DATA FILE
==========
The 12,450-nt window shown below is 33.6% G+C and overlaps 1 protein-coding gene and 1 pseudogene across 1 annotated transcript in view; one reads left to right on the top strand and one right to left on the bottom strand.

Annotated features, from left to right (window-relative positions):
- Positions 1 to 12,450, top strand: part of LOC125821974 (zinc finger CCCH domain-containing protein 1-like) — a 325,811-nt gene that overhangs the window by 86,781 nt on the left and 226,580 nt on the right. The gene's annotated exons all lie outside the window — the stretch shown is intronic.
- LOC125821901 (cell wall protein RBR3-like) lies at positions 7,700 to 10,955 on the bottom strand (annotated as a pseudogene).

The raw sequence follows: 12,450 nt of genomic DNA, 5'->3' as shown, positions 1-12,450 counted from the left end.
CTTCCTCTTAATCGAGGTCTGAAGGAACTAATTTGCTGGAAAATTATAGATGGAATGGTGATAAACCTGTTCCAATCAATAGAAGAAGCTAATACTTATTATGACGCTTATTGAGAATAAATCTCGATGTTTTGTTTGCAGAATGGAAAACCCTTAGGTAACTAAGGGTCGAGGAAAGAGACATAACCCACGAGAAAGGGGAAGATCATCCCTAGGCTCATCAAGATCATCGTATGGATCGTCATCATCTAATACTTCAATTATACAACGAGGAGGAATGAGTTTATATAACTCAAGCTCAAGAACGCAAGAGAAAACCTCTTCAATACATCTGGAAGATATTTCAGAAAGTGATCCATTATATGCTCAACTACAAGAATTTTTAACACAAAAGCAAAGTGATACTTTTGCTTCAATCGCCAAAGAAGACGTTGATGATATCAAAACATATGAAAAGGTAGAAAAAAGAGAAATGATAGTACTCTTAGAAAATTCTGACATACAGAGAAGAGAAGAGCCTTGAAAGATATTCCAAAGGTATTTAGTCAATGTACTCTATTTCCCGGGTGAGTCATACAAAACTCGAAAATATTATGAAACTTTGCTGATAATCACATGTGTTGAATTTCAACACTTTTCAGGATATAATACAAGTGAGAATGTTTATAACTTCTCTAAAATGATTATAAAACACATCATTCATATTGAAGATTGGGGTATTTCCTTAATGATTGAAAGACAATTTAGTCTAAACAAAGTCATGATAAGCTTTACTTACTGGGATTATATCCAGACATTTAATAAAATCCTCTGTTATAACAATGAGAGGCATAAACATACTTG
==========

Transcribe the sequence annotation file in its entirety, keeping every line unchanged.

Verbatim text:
The 12,450-nt window shown below is 33.6% G+C and overlaps 1 protein-coding gene and 1 pseudogene across 1 annotated transcript in view; one reads left to right on the top strand and one right to left on the bottom strand.

Annotated features, from left to right (window-relative positions):
- Positions 1 to 12,450, top strand: part of LOC125821974 (zinc finger CCCH domain-containing protein 1-like) — a 325,811-nt gene that overhangs the window by 86,781 nt on the left and 226,580 nt on the right. The gene's annotated exons all lie outside the window — the stretch shown is intronic.
- LOC125821901 (cell wall protein RBR3-like) lies at positions 7,700 to 10,955 on the bottom strand (annotated as a pseudogene).

The raw sequence follows: 12,450 nt of genomic DNA, 5'->3' as shown, positions 1-12,450 counted from the left end.
CTTCCTCTTAATCGAGGTCTGAAGGAACTAATTTGCTGGAAAATTATAGATGGAATGGTGATAAACCTGTTCCAATCAATAGAAGAAGCTAATACTTATTATGACGCTTATTGAGAATAAATCTCGATGTTTTGTTTGCAGAATGGAAAACCCTTAGGTAACTAAGGGTCGAGGAAAGAGACATAACCCACGAGAAAGGGGAAGATCATCCCTAGGCTCATCAAGATCATCGTATGGATCGTCATCATCTAATACTTCAATTATACAACGAGGAGGAATGAGTTTATATAACTCAAGCTCAAGAACGCAAGAGAAAACCTCTTCAATACATCTGGAAGATATTTCAGAAAGTGATCCATTATATGCTCAACTACAAGAATTTTTAACACAAAAGCAAAGTGATACTTTTGCTTCAATCGCCAAAGAAGACGTTGATGATATCAAAACATATGAAAAGGTAGAAAAAAGAGAAATGATAGTACTCTTAGAAAATTCTGACATACAGAGAAGAGAAGAGCCTTGAAAGATATTCCAAAGGTATTTAGTCAATGTACTCTATTTCCCGGGTGAGTCATACAAAACTCGAAAATATTATGAAACTTTGCTGATAATCACATGTGTTGAATTTCAACACTTTTCAGGATATAATACAAGTGAGAATGTTTATAACTTCTCTAAAATGATTATAAAACACATCATTCATATTGAAGATTGGGGTATTTCCTTAATGATTGAAAGACAATTTAGTCTAAACAAAGTCATGATAAGCTTTACTTACTGGGATTATATCCAGACATTTAATAAAATCCTCTGTTATAACAATGAGAGGCATAAACATACTTG